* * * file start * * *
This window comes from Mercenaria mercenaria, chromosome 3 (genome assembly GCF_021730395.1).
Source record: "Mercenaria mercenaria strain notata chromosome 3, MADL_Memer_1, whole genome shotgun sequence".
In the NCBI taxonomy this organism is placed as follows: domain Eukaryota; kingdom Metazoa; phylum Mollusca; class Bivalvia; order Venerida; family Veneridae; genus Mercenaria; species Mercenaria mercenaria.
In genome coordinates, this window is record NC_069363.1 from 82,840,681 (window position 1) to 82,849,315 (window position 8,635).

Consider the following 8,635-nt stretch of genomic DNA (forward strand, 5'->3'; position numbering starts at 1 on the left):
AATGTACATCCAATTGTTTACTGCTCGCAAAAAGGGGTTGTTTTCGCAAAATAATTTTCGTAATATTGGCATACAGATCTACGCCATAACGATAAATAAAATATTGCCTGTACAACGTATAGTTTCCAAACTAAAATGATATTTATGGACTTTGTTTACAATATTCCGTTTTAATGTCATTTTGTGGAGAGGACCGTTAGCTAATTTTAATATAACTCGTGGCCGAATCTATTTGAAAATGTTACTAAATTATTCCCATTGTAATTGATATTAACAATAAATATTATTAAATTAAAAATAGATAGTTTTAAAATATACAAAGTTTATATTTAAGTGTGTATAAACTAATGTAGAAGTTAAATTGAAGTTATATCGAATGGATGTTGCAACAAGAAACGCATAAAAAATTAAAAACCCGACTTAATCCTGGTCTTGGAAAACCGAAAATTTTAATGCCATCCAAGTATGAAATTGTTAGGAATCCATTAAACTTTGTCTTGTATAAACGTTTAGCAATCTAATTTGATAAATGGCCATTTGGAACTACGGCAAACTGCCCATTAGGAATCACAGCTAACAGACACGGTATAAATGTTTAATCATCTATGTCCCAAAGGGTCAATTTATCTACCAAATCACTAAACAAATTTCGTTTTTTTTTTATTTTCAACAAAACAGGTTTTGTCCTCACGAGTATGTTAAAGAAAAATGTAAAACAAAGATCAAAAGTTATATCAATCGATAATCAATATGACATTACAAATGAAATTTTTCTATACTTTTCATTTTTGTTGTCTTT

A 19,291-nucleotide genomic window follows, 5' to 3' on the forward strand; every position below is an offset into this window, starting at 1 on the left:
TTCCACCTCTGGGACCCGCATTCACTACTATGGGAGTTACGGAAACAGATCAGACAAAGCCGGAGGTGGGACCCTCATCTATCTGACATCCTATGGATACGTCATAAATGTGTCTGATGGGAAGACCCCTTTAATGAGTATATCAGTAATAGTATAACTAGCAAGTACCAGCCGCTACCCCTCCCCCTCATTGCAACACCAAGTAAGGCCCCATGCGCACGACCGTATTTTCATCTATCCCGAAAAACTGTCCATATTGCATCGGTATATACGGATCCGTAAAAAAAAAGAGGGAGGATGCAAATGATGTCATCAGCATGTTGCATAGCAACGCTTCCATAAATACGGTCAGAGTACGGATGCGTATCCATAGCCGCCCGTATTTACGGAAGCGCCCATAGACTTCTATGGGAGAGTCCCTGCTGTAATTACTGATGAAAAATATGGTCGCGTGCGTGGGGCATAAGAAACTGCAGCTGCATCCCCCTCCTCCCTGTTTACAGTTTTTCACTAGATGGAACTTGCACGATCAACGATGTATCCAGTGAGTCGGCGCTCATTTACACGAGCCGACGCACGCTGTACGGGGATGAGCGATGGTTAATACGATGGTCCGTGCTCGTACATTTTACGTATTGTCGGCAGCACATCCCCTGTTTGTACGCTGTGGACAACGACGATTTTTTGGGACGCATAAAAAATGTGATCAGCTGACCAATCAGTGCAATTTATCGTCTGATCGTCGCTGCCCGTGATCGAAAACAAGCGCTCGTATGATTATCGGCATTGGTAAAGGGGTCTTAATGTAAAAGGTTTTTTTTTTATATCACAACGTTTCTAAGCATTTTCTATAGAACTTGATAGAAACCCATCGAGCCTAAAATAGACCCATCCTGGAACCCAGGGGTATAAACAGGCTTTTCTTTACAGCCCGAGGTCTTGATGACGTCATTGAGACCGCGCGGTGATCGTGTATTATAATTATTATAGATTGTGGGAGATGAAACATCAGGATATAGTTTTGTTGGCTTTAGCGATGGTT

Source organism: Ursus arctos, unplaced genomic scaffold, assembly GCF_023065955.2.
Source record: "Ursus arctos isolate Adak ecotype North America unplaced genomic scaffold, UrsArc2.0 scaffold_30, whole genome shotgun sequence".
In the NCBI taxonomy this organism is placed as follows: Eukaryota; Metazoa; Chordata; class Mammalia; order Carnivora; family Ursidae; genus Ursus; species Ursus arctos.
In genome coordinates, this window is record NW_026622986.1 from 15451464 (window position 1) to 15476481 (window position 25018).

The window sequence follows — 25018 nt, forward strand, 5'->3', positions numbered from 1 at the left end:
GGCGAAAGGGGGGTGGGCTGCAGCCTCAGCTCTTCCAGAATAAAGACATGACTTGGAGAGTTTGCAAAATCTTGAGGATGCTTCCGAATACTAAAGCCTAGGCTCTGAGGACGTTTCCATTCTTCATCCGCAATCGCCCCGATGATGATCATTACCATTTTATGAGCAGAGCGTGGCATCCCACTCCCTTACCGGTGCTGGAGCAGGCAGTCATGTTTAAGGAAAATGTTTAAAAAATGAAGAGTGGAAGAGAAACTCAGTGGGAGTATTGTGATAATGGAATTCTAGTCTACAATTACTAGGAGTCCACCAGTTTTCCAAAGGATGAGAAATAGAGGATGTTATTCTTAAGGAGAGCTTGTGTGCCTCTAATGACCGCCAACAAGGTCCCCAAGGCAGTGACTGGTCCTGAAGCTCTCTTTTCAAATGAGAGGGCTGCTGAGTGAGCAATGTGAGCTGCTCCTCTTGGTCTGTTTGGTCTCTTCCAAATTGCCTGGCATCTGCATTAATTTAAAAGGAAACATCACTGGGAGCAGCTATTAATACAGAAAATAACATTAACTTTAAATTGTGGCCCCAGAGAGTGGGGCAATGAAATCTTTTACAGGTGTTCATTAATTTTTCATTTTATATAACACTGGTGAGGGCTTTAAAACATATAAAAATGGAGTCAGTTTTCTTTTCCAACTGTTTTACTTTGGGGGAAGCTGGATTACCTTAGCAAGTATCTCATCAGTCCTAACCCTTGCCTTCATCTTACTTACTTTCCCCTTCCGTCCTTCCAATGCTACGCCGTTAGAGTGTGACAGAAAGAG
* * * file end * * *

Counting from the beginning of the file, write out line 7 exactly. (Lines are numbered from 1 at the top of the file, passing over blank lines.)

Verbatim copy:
A 19,291-nucleotide genomic window follows, 5' to 3' on the forward strand; every position below is an offset into this window, starting at 1 on the left: